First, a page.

Adjust color contrast in a PF set

Started by N-drju, August 30, 2019, 06:44:54 am

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N-drju

Okay, so now I've got six power fractals made for a texture.

However, I would like to use said fractals as yet another texture, albeit - with different contrast value of each PF.

Question - is it at all possible, to modify the contrast of all PFs at once? Or do I need to copy all PFs and adjust them separately for a new use? ???

____________________________

Darn it... please move this topic. My mistake...
"This year - a factory of semiconductors. Next year - a factory of whole conductors!"

Tangled-Universe

No you don't need that.
You can connect a colour adjust below the six power fractals and use that colour adjust to change the output of those 6 all at once.

Then connect that colour adjust to a surface layer's child input or even better, its colour input.
The colour input is nice because then in the surface layer itself the colour value becomes the multiplier for the input coming from the colour adjust.
Default value = 0.5 and thus will multiply by 0.5. Set it to 1 so that it fully represents the input from the colour adjust.
This means that if your more contrasty texture from the colour adjust also needs to become a bit darker that you can reduce the value from 1 to <1. Or vice versa!
You cannot do this if it's connected to the child layer input.
Of course, all height/slope restrictions still work.

N-drju

Thanks Tangled, this is indeed a useful tip. I knew it could be done, and that there has to be a node that can be an "overarching authority" to steer all of the PFs. Surface layer proves, time and again, to be very handy.

While you were typing, I also came up with another simple idea. The "smoothing filter shader" of course.

It generally "dillutes" the previous inputs, which I was after. However, one has to be careful - even minuscule inputs in the "scale value" will have significant impact. Take a look at how small the value is and how different the results of "COL 5" and "De-contrasted" are.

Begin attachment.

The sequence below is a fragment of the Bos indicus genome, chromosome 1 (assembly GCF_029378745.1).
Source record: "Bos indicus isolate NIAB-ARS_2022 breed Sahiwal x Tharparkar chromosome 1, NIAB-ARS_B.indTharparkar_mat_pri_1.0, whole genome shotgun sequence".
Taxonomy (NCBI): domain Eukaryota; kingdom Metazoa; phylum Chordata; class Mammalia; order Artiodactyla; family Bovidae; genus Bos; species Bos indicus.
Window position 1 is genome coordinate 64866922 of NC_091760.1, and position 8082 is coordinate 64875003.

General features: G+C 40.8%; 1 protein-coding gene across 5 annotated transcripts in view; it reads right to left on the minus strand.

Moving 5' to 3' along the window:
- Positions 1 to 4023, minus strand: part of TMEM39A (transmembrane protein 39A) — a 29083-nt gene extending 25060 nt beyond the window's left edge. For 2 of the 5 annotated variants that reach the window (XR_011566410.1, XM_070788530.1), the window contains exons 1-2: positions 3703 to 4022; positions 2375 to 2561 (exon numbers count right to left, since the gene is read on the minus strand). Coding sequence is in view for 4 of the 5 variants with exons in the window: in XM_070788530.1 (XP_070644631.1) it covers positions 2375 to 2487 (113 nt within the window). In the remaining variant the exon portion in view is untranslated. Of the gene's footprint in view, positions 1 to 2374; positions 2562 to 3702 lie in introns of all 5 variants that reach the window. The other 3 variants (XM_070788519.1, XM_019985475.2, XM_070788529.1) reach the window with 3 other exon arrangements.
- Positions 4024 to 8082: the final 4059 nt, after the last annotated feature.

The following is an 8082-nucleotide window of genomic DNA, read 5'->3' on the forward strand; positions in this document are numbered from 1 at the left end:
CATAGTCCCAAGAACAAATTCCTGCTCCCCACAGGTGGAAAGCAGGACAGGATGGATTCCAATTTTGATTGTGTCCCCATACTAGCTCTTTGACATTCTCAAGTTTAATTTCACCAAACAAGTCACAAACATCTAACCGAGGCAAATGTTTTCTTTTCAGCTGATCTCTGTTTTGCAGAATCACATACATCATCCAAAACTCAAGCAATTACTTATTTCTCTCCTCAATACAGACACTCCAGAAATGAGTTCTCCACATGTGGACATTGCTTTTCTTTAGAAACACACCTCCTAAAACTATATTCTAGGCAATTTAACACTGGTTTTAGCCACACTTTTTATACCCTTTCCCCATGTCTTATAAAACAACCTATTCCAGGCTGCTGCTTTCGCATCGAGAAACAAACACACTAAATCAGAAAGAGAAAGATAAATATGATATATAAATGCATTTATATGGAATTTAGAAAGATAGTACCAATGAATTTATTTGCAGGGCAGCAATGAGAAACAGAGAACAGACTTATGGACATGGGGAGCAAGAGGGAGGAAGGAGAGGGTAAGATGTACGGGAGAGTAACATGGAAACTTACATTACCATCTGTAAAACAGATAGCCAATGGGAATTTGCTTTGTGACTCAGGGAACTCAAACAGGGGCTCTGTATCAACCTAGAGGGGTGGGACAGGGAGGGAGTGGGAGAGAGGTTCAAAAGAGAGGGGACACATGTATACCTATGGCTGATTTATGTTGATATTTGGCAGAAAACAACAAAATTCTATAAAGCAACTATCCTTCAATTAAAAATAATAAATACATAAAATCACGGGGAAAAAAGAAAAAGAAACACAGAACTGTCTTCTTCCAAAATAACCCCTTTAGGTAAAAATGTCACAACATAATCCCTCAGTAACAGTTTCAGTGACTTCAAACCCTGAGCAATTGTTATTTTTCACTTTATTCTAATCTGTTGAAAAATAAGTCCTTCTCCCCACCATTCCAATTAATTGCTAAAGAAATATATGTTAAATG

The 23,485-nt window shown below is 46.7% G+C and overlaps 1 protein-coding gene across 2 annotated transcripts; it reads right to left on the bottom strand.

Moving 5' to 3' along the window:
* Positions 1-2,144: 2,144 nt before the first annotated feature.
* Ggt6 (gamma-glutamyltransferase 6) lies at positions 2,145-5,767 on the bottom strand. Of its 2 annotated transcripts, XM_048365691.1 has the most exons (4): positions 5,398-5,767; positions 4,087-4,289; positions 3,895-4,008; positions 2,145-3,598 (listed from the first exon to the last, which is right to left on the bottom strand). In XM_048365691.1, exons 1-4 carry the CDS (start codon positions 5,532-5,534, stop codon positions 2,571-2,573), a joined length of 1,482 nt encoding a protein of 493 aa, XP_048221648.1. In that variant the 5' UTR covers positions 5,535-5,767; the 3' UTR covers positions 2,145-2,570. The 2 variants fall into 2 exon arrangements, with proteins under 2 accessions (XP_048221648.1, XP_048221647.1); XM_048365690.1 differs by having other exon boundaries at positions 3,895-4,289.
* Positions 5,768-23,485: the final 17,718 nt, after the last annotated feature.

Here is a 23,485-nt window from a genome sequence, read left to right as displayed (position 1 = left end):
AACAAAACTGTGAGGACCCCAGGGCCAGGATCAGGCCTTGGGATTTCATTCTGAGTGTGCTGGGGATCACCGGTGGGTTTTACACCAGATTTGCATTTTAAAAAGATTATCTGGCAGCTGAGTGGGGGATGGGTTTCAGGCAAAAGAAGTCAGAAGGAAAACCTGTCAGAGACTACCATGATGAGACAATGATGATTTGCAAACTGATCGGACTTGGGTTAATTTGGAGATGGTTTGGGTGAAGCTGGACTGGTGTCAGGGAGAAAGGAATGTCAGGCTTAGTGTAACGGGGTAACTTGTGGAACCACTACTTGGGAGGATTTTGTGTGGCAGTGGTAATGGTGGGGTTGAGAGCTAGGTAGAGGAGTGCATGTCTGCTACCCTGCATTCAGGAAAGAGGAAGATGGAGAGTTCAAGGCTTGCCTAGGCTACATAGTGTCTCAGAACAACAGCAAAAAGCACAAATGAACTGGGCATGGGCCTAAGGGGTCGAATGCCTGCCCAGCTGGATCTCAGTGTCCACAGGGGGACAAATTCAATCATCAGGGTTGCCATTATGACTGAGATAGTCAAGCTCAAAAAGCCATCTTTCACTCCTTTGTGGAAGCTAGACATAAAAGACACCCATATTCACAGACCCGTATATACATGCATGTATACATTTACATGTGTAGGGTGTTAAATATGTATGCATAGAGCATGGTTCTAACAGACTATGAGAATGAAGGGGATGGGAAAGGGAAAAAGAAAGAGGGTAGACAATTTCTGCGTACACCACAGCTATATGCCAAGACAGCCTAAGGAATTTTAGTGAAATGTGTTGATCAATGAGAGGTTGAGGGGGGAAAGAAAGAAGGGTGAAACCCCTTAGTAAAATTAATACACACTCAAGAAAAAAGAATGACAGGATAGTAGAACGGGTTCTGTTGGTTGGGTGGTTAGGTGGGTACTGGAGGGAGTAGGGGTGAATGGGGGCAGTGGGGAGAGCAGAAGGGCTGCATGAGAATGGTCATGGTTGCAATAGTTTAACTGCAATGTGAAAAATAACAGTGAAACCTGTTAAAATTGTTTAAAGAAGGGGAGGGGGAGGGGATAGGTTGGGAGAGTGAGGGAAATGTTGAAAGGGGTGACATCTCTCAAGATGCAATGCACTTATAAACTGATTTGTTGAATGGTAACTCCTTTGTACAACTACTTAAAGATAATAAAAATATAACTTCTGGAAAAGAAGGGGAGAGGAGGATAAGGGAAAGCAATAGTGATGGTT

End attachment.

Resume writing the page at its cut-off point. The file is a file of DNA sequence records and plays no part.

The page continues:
And just for the practice sake, I also tried to add a few blues to further deepen the effect. I used "Clamp colour" node and entered values through constant scalars. Again - I advise modesty rather than whimsical experimentation when entering these values as they also have large impact on the overall effect.

decontr.png
"This year - a factory of semiconductors. Next year - a factory of whole conductors!"

Tangled-Universe

Ha, those are very nice approaches as well! I'd never consider a smooth filter shader for this, but it's plain obvious in a sense, altough you also remove small scale details completely.

Clever work, you don't need me ;)

N-drju

Hehe, thanks for that. ;)

As far as the small-scale trade-off goes, it can partially be averted by setting an even smaller smoothing scale. Alternatively, one could move some of the small scale items downstream from the smoothing filter so that they are not affected.
"This year - a factory of semiconductors. Next year - a factory of whole conductors!"

Matt

Cool use of the Smoothing Filter Shader :)
Just because milk is white doesn't mean that clouds are made of milk.

Dune

I used the smoothing filter sometimes to divert a line of the ground colors to a fake (so, non transparent) water layer, indeed using the color input of a surface shader and taking it also through an adjust saturation node, and sometimes adding a darkening by altitude, taken off a displacement to scalar.
The clamping is a nice idea.